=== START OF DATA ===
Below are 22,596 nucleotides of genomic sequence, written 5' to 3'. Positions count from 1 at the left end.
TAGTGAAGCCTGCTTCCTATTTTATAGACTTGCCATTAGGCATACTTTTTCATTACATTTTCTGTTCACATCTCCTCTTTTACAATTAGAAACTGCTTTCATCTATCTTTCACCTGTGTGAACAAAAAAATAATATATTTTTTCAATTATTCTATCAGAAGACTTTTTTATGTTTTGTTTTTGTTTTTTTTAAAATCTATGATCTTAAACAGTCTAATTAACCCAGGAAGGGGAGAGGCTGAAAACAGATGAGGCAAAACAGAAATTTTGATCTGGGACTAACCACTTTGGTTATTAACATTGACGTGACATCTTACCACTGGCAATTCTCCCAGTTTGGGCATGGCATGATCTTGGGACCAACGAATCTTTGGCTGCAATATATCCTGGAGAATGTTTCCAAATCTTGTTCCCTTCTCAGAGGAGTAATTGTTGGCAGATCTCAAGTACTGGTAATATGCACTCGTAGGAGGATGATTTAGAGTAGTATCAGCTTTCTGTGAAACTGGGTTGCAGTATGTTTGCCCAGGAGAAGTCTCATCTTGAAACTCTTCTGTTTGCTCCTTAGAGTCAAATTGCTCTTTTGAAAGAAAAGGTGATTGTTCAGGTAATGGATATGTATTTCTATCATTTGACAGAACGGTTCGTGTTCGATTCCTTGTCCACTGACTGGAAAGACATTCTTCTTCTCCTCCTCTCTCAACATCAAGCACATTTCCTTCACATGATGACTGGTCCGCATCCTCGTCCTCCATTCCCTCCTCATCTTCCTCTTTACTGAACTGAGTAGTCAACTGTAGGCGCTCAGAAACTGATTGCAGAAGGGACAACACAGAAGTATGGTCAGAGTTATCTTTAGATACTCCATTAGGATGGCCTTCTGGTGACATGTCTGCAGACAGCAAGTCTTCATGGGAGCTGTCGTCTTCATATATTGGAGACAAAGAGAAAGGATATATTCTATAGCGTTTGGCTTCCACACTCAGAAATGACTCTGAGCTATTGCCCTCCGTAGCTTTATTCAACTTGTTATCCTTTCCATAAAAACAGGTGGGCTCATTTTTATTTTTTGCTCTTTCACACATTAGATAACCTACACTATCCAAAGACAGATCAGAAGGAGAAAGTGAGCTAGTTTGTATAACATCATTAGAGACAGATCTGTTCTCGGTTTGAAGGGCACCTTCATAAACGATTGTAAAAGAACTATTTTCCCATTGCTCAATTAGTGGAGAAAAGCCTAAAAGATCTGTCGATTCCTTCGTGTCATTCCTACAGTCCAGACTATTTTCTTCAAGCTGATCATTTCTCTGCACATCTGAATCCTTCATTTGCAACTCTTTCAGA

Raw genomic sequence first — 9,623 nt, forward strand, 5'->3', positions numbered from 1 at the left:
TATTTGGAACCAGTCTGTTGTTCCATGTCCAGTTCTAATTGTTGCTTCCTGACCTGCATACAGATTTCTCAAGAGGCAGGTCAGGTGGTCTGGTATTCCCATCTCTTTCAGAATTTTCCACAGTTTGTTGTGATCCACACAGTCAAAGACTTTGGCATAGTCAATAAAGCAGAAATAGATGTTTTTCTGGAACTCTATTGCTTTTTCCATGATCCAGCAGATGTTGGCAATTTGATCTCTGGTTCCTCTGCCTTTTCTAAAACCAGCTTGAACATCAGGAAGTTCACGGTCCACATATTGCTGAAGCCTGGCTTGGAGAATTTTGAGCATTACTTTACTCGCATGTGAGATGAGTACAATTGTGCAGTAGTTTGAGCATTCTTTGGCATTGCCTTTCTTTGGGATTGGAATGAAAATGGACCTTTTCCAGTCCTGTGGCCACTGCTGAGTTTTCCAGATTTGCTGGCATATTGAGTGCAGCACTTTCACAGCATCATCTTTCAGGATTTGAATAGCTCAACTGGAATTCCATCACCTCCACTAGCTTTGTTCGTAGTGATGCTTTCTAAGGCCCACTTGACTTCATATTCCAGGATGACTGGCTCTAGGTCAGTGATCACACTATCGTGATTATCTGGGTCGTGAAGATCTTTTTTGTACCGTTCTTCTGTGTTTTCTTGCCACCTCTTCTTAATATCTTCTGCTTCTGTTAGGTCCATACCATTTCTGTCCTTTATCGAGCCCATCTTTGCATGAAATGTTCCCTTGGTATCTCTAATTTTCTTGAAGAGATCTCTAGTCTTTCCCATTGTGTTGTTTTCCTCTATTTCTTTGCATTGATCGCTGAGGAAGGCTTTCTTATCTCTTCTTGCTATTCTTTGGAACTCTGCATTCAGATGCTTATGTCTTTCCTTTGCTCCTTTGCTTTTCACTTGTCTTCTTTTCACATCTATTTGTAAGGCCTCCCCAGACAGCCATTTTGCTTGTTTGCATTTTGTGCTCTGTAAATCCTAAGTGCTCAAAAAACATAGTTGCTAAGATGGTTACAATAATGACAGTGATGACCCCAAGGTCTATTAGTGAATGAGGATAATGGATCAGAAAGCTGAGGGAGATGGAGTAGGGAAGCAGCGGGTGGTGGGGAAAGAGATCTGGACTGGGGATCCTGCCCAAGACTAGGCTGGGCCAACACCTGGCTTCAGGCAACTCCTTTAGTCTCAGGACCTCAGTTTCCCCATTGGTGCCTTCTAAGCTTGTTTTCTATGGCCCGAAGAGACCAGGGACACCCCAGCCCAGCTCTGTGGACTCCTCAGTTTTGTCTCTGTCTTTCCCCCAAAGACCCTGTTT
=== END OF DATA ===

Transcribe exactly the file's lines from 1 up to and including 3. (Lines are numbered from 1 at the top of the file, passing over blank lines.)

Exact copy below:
Below are 22,596 nucleotides of genomic sequence, written 5' to 3'. Positions count from 1 at the left end.
TAGTGAAGCCTGCTTCCTATTTTATAGACTTGCCATTAGGCATACTTTTTCATTACATTTTCTGTTCACATCTCCTCTTTTACAATTAGAAACTGCTTTCATCTATCTTTCACCTGTGTGAACAAAAAAATAATATATTTTTTCAATTATTCTATCAGAAGACTTTTTTATGTTTTGTTTTTGTTTTTTTTAAAATCTATGATCTTAAACAGTCTAATTAACCCAGGAAGGGGAGAGGCTGAAAACAGATGAGGCAAAACAGAAATTTTGATCTGGGACTAACCACTTTGGTTATTAACATTGACGTGACATCTTACCACTGGCAATTCTCCCAGTTTGGGCATGGCATGATCTTGGGACCAACGAATCTTTGGCTGCAATATATCCTGGAGAATGTTTCCAAATCTTGTTCCCTTCTCAGAGGAGTAATTGTTGGCAGATCTCAAGTACTGGTAATATGCACTCGTAGGAGGATGATTTAGAGTAGTATCAGCTTTCTGTGAAACTGGGTTGCAGTATGTTTGCCCAGGAGAAGTCTCATCTTGAAACTCTTCTGTTTGCTCCTTAGAGTCAAATTGCTCTTTTGAAAGAAAAGGTGATTGTTCAGGTAATGGATATGTATTTCTATCATTTGACAGAACGGTTCGTGTTCGATTCCTTGTCCACTGACTGGAAAGACATTCTTCTTCTCCTCCTCTCTCAACATCAAGCACATTTCCTTCACATGATGACTGGTCCGCATCCTCGTCCTCCATTCCCTCCTCATCTTCCTCTTTACTGAACTGAGTAGTCAACTGTAGGCGCTCAGAAACTGATTGCAGAAGGGACAACACAGAAGTATGGTCAGAGTTATCTTTAGATACTCCATTAGGATGGCCTTCTGGTGACATGTCTGCAGACAGCAAGTCTTCATGGGAGCTGTCGTCTTCATATATTGGAGACAAAGAGAAAGGATATATTCTATAGCGTTTGGCTTCCACACTCAGAAATGACTCTGAGCTATTGCCCTCCGTAGCTTTATTCAACTTGTTATCCTTTCCATAAAAACAGGTGGGCTCATTTTTATTTTTTGCTCTTTCACACATTAGATAACCTACACTATCCAAAGACAGATCAGAAGGAGAAAGTGAGCTAGTTTGTATAACATCATTAGAGACAGATCTGTTCTCGGTTTGAAGGGCACCTTCATAAACGATTGTAAAAGAACTATTTTCCCATTGCTCAATTAGTGGAGAAAAGCCTAAAAGATCTGTCGATTCCTTCGTGTCATTCCTACAGTCCAGACTATTTTCTTCAAGCTGATCATTTCTCTGCACATCTGAATCCTTCATTTGCAACTCTTTCAGA

Raw genomic sequence first — 9,623 nt, forward strand, 5'->3', positions numbered from 1 at the left: